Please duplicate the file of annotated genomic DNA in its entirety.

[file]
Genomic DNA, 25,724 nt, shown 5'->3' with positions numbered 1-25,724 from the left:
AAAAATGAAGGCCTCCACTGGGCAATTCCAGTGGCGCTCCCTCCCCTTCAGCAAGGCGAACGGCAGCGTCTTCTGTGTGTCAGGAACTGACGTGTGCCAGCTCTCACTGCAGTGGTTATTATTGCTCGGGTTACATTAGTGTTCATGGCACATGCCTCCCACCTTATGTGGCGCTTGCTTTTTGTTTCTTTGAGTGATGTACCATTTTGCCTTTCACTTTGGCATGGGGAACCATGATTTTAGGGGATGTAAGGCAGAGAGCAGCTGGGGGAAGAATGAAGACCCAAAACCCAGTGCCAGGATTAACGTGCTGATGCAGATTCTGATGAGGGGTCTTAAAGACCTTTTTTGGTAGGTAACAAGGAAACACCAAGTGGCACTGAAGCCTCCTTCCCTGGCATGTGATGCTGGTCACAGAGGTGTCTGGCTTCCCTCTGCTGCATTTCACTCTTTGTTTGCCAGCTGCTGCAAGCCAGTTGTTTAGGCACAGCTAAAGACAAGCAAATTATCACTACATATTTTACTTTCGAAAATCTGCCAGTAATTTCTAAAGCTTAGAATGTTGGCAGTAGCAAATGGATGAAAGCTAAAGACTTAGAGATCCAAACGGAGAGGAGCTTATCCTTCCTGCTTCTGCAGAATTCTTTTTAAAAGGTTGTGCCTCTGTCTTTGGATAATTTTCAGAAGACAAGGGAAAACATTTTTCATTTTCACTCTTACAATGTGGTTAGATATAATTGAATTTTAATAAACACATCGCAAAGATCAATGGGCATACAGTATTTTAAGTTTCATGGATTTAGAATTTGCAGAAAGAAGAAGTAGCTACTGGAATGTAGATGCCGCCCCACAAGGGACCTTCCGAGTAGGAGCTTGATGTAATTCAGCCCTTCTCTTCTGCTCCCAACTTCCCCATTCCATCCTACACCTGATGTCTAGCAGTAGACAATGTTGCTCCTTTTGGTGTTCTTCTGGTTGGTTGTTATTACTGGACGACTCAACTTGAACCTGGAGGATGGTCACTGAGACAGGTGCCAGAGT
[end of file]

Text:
Genomic DNA, 25,724 nt, shown 5'->3' with positions numbered 1-25,724 from the left:
AAAAATGAAGGCCTCCACTGGGCAATTCCAGTGGCGCTCCCTCCCCTTCAGCAAGGCGAACGGCAGCGTCTTCTGTGTGTCAGGAACTGACGTGTGCCAGCTCTCACTGCAGTGGTTATTATTGCTCGGGTTACATTAGTGTTCATGGCACATGCCTCCCACCTTATGTGGCGCTTGCTTTTTGTTTCTTTGAGTGATGTACCATTTTGCCTTTCACTTTGGCATGGGGAACCATGATTTTAGGGGATGTAAGGCAGAGAGCAGCTGGGGGAAGAATGAAGACCCAAAACCCAGTGCCAGGATTAACGTGCTGATGCAGATTCTGATGAGGGGTCTTAAAGACCTTTTTTGGTAGGTAACAAGGAAACACCAAGTGGCACTGAAGCCTCCTTCCCTGGCATGTGATGCTGGTCACAGAGGTGTCTGGCTTCCCTCTGCTGCATTTCACTCTTTGTTTGCCAGCTGCTGCAAGCCAGTTGTTTAGGCACAGCTAAAGACAAGCAAATTATCACTACATATTTTACTTTCGAAAATCTGCCAGTAATTTCTAAAGCTTAGAATGTTGGCAGTAGCAAATGGATGAAAGCTAAAGACTTAGAGATCCAAACGGAGAGGAGCTTATCCTTCCTGCTTCTGCAGAATTCTTTTTAAAAGGTTGTGCCTCTGTCTTTGGATAATTTTCAGAAGACAAGGGAAAACATTTTTCATTTTCACTCTTACAATGTGGTTAGATATAATTGAATTTTAATAAACACATCGCAAAGATCAATGGGCATACAGTATTTTAAGTTTCATGGATTTAGAATTTGCAGAAAGAAGAAGTAGCTACTGGAATGTAGATGCCGCCCCACAAGGGACCTTCCGAGTAGGAGCTTGATGTAATTCAGCCCTTCTCTTCTGCTCCCAACTTCCCCATTCCATCCTACACCTGATGTCTAGCAGTAGACAATGTTGCTCCTTTTGGTGTTCTTCTGGTTGGTTGTTATTACTGGACGACTCAACTTGAACCTGGAGGATGGTCACTGAGACAGGTGCCAGAGT